The Five Greatest Pianists From the 20th Century

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The piano, one of the most popular musical instruments in the world, is so diverse that it can be heard in almost all music genres. In this article, I will introduce you to the five greatest pianists who lived during 20th century. If you don’t recognize some of the names, I’m sure you’ll be glad to listen to their artwork.

  1. Emil Gilels (1916-1985)

Emil Gilels was a Soviet classical pianist who started playing piano when he was six years old. He’s most famous for performing Liszt, Hungarian Rhapsody No.2, Vocalise, Op.34: No.14, Sonata in C major, K.159 and Piano Sonata No.3 in A minor, Op.28. He won the USSR State Prize, 1st Prize-All Soviet Union Piano Competition (1933), a Gold Medal of the City of Paris, France and he was named  Hero of Socialist Labour and an Honorary Member of Royal Academy of Music, London.

  1. Thelonious Monk (1917-1982)

Thelonious was an American jazz pianist and composer who was best known for his distinctive style in suits, hats, and sunglasses. He’s recognized by his unique improvisational style and major contribution to the jazz repertoire. His most famous compositions are Ruby, My Dear; Blue Monk; Round Midnight and Well, You Needn’t. He became a Grammy Hall of Fame member and won a Pulitzer Prize from the Special Citations and Awards and a Grammy Lifetime Achievement Award.

  1. Arthur Rubinstein (1887-1982)

The famous Arthur Rubenstein was a Polish-American classical pianist, known as one of the greatest Chopin interpreters of his time. His sound and the remarkable combination of simplicity and directness of thought, whit, supreme, and elegance made him unique. He performed in public for eight decades. He’s well known for his performances of Bach’s Chaccone; Franck’s Prelude, Chorale, Fugue; Liszt’s Sonata in B Minor; and Chopin’s Nocturnes, Ballades, and Scherzos. He won a Grammy Award for Best Classical Album (1977), Grammy Award for Best Instrumental Soloist Performance (without orchestra) and became a member of the Grammy Hall of Fame.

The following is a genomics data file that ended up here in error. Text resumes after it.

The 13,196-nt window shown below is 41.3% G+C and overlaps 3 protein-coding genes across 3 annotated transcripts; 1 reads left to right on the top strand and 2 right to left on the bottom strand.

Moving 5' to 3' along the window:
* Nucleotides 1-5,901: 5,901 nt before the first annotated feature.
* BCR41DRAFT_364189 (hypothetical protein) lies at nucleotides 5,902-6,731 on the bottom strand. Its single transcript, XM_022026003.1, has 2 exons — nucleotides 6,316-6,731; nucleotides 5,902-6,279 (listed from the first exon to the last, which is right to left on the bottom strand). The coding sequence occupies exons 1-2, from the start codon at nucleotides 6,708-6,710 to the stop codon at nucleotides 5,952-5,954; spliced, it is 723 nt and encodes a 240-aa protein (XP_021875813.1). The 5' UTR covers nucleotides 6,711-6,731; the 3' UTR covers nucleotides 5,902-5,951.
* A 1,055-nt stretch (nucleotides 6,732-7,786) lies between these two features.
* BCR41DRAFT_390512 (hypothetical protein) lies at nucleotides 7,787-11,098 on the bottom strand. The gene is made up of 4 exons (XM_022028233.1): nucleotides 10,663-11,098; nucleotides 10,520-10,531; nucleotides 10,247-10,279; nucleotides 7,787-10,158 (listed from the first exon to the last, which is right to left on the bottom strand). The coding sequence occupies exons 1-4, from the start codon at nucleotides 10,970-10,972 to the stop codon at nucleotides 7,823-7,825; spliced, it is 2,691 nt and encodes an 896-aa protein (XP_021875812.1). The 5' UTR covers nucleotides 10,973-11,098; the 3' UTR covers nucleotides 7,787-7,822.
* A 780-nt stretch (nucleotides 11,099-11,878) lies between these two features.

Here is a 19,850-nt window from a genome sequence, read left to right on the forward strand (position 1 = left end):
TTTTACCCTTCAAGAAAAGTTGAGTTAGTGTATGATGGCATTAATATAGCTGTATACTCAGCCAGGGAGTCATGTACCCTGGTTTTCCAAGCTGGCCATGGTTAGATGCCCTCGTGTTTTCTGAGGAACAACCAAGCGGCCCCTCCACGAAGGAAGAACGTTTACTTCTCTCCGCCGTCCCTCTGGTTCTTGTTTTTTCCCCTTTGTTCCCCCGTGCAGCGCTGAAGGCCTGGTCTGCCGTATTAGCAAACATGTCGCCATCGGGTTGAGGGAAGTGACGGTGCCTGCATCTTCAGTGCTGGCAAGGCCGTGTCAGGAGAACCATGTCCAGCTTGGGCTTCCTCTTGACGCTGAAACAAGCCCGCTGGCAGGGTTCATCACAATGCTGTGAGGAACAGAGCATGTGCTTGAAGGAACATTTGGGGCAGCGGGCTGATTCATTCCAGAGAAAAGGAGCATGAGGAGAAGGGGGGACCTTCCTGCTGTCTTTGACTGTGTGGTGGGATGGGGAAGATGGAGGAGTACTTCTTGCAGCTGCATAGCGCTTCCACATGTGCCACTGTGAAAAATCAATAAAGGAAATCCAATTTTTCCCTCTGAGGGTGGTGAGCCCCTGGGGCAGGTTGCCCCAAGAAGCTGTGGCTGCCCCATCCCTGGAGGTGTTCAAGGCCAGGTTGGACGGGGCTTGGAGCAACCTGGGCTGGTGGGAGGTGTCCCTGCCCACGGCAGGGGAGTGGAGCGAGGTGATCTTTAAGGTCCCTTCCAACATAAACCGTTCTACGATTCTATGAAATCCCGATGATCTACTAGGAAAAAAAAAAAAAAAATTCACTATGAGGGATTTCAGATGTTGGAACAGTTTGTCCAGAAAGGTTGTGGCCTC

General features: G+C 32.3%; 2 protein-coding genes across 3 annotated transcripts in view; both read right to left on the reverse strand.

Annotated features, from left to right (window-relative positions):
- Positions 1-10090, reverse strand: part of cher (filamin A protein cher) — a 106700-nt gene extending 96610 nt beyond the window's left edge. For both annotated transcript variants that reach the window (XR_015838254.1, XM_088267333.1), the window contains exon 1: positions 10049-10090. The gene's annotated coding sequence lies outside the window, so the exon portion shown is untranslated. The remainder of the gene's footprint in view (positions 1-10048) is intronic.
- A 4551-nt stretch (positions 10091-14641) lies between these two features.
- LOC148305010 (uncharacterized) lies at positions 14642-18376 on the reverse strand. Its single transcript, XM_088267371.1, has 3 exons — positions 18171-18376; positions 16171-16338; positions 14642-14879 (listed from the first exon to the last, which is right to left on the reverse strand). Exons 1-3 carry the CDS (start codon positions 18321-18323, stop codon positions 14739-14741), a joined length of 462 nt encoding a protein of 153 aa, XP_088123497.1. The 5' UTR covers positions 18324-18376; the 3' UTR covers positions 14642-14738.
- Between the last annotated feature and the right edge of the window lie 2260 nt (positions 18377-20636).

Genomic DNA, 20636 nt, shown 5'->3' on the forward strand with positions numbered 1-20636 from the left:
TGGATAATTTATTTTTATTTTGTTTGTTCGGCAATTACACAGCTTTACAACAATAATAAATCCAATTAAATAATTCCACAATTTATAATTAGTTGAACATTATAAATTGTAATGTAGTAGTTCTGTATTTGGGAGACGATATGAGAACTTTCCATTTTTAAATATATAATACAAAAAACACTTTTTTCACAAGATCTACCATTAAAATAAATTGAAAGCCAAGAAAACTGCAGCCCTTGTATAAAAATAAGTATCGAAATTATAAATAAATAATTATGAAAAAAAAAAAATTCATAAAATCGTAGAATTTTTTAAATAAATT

1. Artur Schnabel (1905-1951)

Schnabel was an Austrian classical pianist, composer and professor, known as “the man who invented Beethoven”. He specialized in playing core German composers and made his first complete recording of the Beethoven sonatas. Schnabel was well known for his intellectual seriousness as a musician and avoiding pure technical bravura. In Berlin University of the Arts, an intern piano competition is named Artur Schnabel Wettbewerb in his honor. His solo piano compositions include Three Piano Pieces, Three Fantasy Pieces, Dance Suite, Sonata for Piano, Piece in Seven Movements and Seven Piano Pieces. He also became a member of the Grammy Hall of Fame.

  1. Vladimir Horowitz (1903-1989)

The great Vladimir Horowitz is a Russian-born, American classical pianist and composer known for his perfect technique and unprecedented ear. During World War II, he championed contemporary Russian music, giving the American premieres of Prokofiev’s Piano Sonatas Nos.6,7,8; and Kabalevsky’s Piano Sonatas Nos.2,3. Horowitz is best known for his performances of Romantic piano repertoire. He was also well known for his versions of several of Liszt’s Hungarian Rhapsodies. He was given a Presidential Medal of Freedom, Grammy Award for Best Classical Album, Grammy Award for Best Instrumental Soloist Performance (without orchestra) and Grammy Award for Best Instrumental Soloist(s) Performance (with orchestra).